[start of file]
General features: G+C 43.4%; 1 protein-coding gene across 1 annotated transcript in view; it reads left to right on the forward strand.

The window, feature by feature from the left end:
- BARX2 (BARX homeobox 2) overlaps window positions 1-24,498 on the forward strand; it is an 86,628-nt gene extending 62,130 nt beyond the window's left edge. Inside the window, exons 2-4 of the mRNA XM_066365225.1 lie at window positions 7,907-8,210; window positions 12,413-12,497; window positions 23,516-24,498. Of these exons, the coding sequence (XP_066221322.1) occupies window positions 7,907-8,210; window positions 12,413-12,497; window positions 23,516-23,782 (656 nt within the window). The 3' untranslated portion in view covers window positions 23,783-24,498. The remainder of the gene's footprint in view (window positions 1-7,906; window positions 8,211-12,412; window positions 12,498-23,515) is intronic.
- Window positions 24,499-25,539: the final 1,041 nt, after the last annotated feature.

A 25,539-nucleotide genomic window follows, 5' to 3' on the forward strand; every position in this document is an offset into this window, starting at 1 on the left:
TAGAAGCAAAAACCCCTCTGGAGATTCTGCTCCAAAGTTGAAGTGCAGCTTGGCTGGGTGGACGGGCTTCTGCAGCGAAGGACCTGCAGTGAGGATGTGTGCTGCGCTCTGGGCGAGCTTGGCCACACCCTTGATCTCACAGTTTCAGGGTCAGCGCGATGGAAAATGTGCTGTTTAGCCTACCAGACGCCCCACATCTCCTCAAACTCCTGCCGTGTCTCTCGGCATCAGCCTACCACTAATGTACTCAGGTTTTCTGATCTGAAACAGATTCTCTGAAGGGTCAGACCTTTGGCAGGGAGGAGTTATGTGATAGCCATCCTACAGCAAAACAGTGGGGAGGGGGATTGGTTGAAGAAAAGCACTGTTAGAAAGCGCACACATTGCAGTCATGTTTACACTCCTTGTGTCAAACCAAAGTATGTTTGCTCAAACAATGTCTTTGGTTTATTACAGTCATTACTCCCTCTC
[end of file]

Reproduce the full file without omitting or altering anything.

General features: G+C 43.4%; 1 protein-coding gene across 1 annotated transcript in view; it reads left to right on the forward strand.

The window, feature by feature from the left end:
- BARX2 (BARX homeobox 2) overlaps window positions 1-24,498 on the forward strand; it is an 86,628-nt gene extending 62,130 nt beyond the window's left edge. Inside the window, exons 2-4 of the mRNA XM_066365225.1 lie at window positions 7,907-8,210; window positions 12,413-12,497; window positions 23,516-24,498. Of these exons, the coding sequence (XP_066221322.1) occupies window positions 7,907-8,210; window positions 12,413-12,497; window positions 23,516-23,782 (656 nt within the window). The 3' untranslated portion in view covers window positions 23,783-24,498. The remainder of the gene's footprint in view (window positions 1-7,906; window positions 8,211-12,412; window positions 12,498-23,515) is intronic.
- Window positions 24,499-25,539: the final 1,041 nt, after the last annotated feature.

A 25,539-nucleotide genomic window follows, 5' to 3' on the forward strand; every position in this document is an offset into this window, starting at 1 on the left:
TAGAAGCAAAAACCCCTCTGGAGATTCTGCTCCAAAGTTGAAGTGCAGCTTGGCTGGGTGGACGGGCTTCTGCAGCGAAGGACCTGCAGTGAGGATGTGTGCTGCGCTCTGGGCGAGCTTGGCCACACCCTTGATCTCACAGTTTCAGGGTCAGCGCGATGGAAAATGTGCTGTTTAGCCTACCAGACGCCCCACATCTCCTCAAACTCCTGCCGTGTCTCTCGGCATCAGCCTACCACTAATGTACTCAGGTTTTCTGATCTGAAACAGATTCTCTGAAGGGTCAGACCTTTGGCAGGGAGGAGTTATGTGATAGCCATCCTACAGCAAAACAGTGGGGAGGGGGATTGGTTGAAGAAAAGCACTGTTAGAAAGCGCACACATTGCAGTCATGTTTACACTCCTTGTGTCAAACCAAAGTATGTTTGCTCAAACAATGTCTTTGGTTTATTACAGTCATTACTCCCTCTC